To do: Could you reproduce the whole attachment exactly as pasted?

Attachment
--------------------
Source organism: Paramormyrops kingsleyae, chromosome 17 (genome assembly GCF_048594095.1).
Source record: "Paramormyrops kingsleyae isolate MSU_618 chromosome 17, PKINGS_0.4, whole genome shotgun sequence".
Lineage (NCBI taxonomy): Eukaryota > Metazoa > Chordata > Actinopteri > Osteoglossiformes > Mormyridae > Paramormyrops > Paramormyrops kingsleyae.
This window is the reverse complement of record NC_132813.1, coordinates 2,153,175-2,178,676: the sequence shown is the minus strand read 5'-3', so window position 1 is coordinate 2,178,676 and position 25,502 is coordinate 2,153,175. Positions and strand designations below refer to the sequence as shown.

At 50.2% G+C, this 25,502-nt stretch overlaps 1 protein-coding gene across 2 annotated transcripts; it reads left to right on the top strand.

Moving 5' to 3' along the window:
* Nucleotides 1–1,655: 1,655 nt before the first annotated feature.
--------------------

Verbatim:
Source organism: Paramormyrops kingsleyae, chromosome 17 (genome assembly GCF_048594095.1).
Source record: "Paramormyrops kingsleyae isolate MSU_618 chromosome 17, PKINGS_0.4, whole genome shotgun sequence".
Lineage (NCBI taxonomy): Eukaryota > Metazoa > Chordata > Actinopteri > Osteoglossiformes > Mormyridae > Paramormyrops > Paramormyrops kingsleyae.
This window is the reverse complement of record NC_132813.1, coordinates 2,153,175-2,178,676: the sequence shown is the minus strand read 5'-3', so window position 1 is coordinate 2,178,676 and position 25,502 is coordinate 2,153,175. Positions and strand designations below refer to the sequence as shown.

At 50.2% G+C, this 25,502-nt stretch overlaps 1 protein-coding gene across 2 annotated transcripts; it reads left to right on the top strand.

Moving 5' to 3' along the window:
* Nucleotides 1–1,655: 1,655 nt before the first annotated feature.